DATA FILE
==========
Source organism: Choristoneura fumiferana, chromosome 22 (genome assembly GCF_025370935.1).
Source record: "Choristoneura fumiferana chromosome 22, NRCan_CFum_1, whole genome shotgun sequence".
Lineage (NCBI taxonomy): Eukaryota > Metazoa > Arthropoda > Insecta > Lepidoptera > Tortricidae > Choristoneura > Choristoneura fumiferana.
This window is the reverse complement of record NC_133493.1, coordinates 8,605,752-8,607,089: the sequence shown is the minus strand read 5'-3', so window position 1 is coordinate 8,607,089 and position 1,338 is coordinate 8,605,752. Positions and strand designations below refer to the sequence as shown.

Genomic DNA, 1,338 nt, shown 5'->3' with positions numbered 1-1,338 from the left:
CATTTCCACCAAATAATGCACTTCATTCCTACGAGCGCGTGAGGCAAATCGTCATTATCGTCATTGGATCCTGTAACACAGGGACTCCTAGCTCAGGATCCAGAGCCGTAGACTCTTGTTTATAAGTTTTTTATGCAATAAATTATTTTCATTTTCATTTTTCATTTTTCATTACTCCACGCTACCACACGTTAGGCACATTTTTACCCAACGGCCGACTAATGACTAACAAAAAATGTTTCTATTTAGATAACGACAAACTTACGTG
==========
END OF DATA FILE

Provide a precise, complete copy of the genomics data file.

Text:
Source organism: Choristoneura fumiferana, chromosome 22 (genome assembly GCF_025370935.1).
Source record: "Choristoneura fumiferana chromosome 22, NRCan_CFum_1, whole genome shotgun sequence".
Lineage (NCBI taxonomy): Eukaryota > Metazoa > Arthropoda > Insecta > Lepidoptera > Tortricidae > Choristoneura > Choristoneura fumiferana.
This window is the reverse complement of record NC_133493.1, coordinates 8,605,752-8,607,089: the sequence shown is the minus strand read 5'-3', so window position 1 is coordinate 8,607,089 and position 1,338 is coordinate 8,605,752. Positions and strand designations below refer to the sequence as shown.

Genomic DNA, 1,338 nt, shown 5'->3' with positions numbered 1-1,338 from the left:
CATTTCCACCAAATAATGCACTTCATTCCTACGAGCGCGTGAGGCAAATCGTCATTATCGTCATTGGATCCTGTAACACAGGGACTCCTAGCTCAGGATCCAGAGCCGTAGACTCTTGTTTATAAGTTTTTTATGCAATAAATTATTTTCATTTTCATTTTTCATTTTTCATTACTCCACGCTACCACACGTTAGGCACATTTTTACCCAACGGCCGACTAATGACTAACAAAAAATGTTTCTATTTAGATAACGACAAACTTACGTG